The simplicity of Hello Kitty’s design, which is a simple flat line drawing, is probably one of the most intriguing aspects of her character.    Yet she now appears on over 50,000 products that are sold in over 70 countries and is a brand worth $7bn.    Roughly two thirds of Hello Kitty products are licenced and the rest are made by the company.   Every month about 600 products are taken off the market and 600 new products are added.   Sanrio holds the copyright and makes around $759m in annual revenue off Kitty alone.

 

Andy Ristaino

Andy Ristaino is a well-known American artist for being the former lead character designer, writer, and storyboard artist for the famous TV show ‘Adventure Time’, which is a children’s show that was run on ‘Cartoon Network’. He began working on the series during the second season.

He started off as a character designer even though he wanted to be a storyboard artist, very soon he was promoted to lead character designer. In season five he finally got his dream and was promoted to storyboard artist. Through his work on adventure time he gained an Emmy award for his character designs for the fifth season episode “puppy”.

Andy Ristaino has very simplistic designs even though they are very detailed; because of this they are very appealing to the eye. Such as his character ‘party god’ who is a God that looks like a floating wolfs head, which first appeared in the episode ‘power animal’.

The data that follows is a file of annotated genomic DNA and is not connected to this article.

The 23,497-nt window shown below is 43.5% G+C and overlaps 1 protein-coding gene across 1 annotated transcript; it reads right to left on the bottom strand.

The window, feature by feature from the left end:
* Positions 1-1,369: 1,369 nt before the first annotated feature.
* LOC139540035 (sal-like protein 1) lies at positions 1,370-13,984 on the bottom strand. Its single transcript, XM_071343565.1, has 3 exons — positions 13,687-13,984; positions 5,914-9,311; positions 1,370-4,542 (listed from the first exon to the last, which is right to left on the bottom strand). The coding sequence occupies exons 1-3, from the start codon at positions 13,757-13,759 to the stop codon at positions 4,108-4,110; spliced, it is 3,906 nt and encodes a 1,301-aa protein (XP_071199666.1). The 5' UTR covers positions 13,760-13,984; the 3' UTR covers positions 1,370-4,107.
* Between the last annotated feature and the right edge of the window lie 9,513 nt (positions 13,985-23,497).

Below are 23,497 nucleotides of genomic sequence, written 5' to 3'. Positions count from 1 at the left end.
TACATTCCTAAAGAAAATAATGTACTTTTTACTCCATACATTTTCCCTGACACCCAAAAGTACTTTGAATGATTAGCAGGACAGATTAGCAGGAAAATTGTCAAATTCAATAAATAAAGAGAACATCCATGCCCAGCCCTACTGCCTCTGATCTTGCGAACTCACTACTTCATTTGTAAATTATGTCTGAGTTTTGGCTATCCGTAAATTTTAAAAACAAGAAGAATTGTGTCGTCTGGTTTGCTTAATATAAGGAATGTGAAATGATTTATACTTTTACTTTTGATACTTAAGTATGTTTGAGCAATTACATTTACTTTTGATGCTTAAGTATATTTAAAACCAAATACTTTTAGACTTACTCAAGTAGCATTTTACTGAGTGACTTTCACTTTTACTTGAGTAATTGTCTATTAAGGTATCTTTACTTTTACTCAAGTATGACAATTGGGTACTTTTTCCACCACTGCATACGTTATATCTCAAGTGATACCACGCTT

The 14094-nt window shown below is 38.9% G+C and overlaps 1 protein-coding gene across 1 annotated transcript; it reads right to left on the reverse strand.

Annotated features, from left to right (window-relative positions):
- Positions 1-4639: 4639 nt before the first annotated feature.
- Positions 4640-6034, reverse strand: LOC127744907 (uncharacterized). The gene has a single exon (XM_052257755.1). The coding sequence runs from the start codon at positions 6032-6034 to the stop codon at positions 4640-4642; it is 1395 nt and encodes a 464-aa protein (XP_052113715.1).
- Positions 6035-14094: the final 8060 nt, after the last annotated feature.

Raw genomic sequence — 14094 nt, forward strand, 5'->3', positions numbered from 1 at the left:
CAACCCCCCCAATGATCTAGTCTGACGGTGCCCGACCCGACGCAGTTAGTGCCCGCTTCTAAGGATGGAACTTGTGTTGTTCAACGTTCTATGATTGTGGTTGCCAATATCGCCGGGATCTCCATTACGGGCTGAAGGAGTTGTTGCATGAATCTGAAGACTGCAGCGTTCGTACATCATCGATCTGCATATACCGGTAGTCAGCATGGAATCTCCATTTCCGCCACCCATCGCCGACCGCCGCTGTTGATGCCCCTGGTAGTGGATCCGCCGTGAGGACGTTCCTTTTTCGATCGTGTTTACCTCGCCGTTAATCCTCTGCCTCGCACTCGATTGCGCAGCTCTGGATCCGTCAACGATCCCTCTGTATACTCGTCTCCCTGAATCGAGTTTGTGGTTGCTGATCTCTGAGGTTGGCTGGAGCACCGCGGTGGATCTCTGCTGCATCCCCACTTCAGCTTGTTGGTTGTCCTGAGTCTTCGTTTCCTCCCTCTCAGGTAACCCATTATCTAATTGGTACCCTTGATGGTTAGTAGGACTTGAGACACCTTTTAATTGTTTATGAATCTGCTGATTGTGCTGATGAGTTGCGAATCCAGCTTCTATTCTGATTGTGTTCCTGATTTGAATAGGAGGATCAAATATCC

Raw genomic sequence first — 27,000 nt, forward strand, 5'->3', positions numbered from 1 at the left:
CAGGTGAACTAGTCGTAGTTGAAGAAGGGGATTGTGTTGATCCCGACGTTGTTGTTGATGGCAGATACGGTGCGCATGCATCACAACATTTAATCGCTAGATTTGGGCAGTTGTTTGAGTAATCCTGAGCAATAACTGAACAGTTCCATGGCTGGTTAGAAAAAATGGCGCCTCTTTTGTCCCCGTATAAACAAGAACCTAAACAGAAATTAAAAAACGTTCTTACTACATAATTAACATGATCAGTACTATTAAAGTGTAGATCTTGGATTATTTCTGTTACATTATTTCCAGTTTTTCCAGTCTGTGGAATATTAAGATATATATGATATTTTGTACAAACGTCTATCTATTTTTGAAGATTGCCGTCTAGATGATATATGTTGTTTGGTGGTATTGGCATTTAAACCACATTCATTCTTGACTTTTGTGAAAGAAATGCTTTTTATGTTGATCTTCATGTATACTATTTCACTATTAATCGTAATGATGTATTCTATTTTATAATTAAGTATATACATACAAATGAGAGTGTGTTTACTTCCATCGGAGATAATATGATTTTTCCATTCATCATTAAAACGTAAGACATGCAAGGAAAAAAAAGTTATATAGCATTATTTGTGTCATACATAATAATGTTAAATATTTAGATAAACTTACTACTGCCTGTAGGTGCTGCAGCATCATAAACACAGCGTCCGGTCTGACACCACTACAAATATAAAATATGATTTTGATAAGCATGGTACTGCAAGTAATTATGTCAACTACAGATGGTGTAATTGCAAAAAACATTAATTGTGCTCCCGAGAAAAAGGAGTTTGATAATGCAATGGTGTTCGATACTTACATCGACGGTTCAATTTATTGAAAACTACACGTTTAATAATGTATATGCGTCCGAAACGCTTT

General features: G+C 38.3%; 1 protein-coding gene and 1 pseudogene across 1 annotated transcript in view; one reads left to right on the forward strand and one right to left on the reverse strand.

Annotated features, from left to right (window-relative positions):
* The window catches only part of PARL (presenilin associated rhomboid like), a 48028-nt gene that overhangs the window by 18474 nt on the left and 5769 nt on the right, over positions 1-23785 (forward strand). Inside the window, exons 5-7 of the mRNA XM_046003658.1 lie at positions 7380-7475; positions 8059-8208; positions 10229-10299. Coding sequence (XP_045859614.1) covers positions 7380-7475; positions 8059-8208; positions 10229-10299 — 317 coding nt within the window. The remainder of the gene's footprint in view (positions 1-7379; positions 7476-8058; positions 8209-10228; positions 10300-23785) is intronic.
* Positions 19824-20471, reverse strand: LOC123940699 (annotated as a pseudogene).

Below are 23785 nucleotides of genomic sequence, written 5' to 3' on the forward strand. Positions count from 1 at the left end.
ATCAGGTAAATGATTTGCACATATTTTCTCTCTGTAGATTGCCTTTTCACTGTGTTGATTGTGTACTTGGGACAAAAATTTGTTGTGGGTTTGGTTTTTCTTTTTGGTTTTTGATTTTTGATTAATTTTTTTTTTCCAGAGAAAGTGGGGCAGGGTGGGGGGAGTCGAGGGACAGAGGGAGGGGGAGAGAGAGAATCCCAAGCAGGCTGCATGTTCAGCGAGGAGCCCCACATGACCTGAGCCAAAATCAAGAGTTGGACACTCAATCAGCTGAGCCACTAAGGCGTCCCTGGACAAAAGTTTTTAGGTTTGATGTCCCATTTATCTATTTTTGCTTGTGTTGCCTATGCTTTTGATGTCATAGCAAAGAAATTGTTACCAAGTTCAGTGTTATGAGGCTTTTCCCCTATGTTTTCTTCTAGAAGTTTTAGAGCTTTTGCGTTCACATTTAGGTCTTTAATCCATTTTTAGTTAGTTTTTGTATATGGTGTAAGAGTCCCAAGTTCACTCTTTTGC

Andy Ristaino creates the illusion of 3D through the use of tone on his character ‘party god’ he also uses lines to further the 3D look. He uses shape to create a rugged surface for the party gods fur, which allows us to further see this character as a wolf. He uses colour and shape to create texture around the mouth and on his eyebrows. Andy Ristaino also uses contrast through the repetition of cloud people which are a light grey and dull to draw attention to party god who has a variation of bright colours, he does the same thing with the lich and Finn and jake where he uses the darkness in the eyes to direct our attention towards the two main characters who are a bright white.

The character ‘party god’ was so successful that it was in four different episodes which is a lot considering most of its characters only appear once on the series, and got an episode based on it alone, it even appeared in the video game “Adventure Time: Hey Ice King! Why’d you steal our garbage?!!”.

This slideshow requires JavaScript.

https://en.wikipedia.org/wiki/Andy_Ristaino

http://skronked.blogspot.com.au

http://adventuretime.wikia.com/wiki/Andy_Ristaino

https://conference.pictoplasma.com/2015/andy-ristaino/

http://www.imdb.com/name/nm4182043/

Tim Biskup

Tim Biskup is a California artist whose artworks mainly focus on abstract and figurative paintings but his skills also extend into sculpture, printmaking and music. His complex designs and colours theories pushed forward a decidedly mainstream aesthetic, which seemed to morph and develop through the years. Many of his works are of him using playful and vibrant colours that consist of geometric and organic shapes that help him fall into the pop-design genre which sourced from his fascination with punk rock, pop-culture, video games and experimental music.